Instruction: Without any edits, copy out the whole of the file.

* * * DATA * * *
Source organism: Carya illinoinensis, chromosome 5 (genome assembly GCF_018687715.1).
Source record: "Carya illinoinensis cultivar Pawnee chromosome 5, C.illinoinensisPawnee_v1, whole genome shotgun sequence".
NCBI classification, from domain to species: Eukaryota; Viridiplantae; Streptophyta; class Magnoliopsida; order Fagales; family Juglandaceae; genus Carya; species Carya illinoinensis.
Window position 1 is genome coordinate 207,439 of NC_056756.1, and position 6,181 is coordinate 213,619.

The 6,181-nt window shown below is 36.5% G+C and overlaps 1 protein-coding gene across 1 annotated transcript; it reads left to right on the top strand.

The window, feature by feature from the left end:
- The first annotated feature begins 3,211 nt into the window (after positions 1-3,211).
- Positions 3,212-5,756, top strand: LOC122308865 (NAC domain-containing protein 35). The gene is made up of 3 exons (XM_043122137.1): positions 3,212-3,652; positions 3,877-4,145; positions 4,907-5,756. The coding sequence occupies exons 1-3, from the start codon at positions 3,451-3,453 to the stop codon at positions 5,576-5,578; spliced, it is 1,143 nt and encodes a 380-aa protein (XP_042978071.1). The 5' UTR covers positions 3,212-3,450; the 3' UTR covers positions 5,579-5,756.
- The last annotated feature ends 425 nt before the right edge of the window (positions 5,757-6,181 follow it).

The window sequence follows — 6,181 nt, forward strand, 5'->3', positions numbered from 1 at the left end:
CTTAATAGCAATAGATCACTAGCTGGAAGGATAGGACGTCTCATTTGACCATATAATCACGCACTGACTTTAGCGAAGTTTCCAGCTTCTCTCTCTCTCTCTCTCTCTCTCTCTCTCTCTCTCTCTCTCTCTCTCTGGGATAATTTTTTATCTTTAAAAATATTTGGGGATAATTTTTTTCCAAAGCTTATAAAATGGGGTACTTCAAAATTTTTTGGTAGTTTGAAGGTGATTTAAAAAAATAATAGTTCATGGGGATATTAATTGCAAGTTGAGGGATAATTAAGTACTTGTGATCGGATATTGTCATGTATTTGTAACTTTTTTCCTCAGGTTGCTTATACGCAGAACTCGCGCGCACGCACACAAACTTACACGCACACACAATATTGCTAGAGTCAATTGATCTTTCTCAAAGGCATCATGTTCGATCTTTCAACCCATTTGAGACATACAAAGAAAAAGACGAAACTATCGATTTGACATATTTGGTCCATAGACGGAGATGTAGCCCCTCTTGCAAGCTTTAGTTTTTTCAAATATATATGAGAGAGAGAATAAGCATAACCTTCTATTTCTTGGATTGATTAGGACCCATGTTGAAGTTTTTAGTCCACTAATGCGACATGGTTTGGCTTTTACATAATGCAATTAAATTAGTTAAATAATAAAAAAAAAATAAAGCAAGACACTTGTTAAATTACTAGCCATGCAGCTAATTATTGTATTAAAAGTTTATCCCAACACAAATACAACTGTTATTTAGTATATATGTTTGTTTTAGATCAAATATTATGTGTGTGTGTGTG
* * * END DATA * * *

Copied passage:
Source organism: Carya illinoinensis, chromosome 5 (genome assembly GCF_018687715.1).
Source record: "Carya illinoinensis cultivar Pawnee chromosome 5, C.illinoinensisPawnee_v1, whole genome shotgun sequence".
NCBI classification, from domain to species: Eukaryota; Viridiplantae; Streptophyta; class Magnoliopsida; order Fagales; family Juglandaceae; genus Carya; species Carya illinoinensis.
Window position 1 is genome coordinate 207,439 of NC_056756.1, and position 6,181 is coordinate 213,619.

The 6,181-nt window shown below is 36.5% G+C and overlaps 1 protein-coding gene across 1 annotated transcript; it reads left to right on the top strand.

The window, feature by feature from the left end:
- The first annotated feature begins 3,211 nt into the window (after positions 1-3,211).
- Positions 3,212-5,756, top strand: LOC122308865 (NAC domain-containing protein 35). The gene is made up of 3 exons (XM_043122137.1): positions 3,212-3,652; positions 3,877-4,145; positions 4,907-5,756. The coding sequence occupies exons 1-3, from the start codon at positions 3,451-3,453 to the stop codon at positions 5,576-5,578; spliced, it is 1,143 nt and encodes a 380-aa protein (XP_042978071.1). The 5' UTR covers positions 3,212-3,450; the 3' UTR covers positions 5,579-5,756.
- The last annotated feature ends 425 nt before the right edge of the window (positions 5,757-6,181 follow it).

The window sequence follows — 6,181 nt, forward strand, 5'->3', positions numbered from 1 at the left end:
CTTAATAGCAATAGATCACTAGCTGGAAGGATAGGACGTCTCATTTGACCATATAATCACGCACTGACTTTAGCGAAGTTTCCAGCTTCTCTCTCTCTCTCTCTCTCTCTCTCTCTCTCTCTCTCTCTCTCTCTCTGGGATAATTTTTTATCTTTAAAAATATTTGGGGATAATTTTTTTCCAAAGCTTATAAAATGGGGTACTTCAAAATTTTTTGGTAGTTTGAAGGTGATTTAAAAAAATAATAGTTCATGGGGATATTAATTGCAAGTTGAGGGATAATTAAGTACTTGTGATCGGATATTGTCATGTATTTGTAACTTTTTTCCTCAGGTTGCTTATACGCAGAACTCGCGCGCACGCACACAAACTTACACGCACACACAATATTGCTAGAGTCAATTGATCTTTCTCAAAGGCATCATGTTCGATCTTTCAACCCATTTGAGACATACAAAGAAAAAGACGAAACTATCGATTTGACATATTTGGTCCATAGACGGAGATGTAGCCCCTCTTGCAAGCTTTAGTTTTTTCAAATATATATGAGAGAGAGAATAAGCATAACCTTCTATTTCTTGGATTGATTAGGACCCATGTTGAAGTTTTTAGTCCACTAATGCGACATGGTTTGGCTTTTACATAATGCAATTAAATTAGTTAAATAATAAAAAAAAAATAAAGCAAGACACTTGTTAAATTACTAGCCATGCAGCTAATTATTGTATTAAAAGTTTATCCCAACACAAATACAACTGTTATTTAGTATATATGTTTGTTTTAGATCAAATATTATGTGTGTGTGTGTG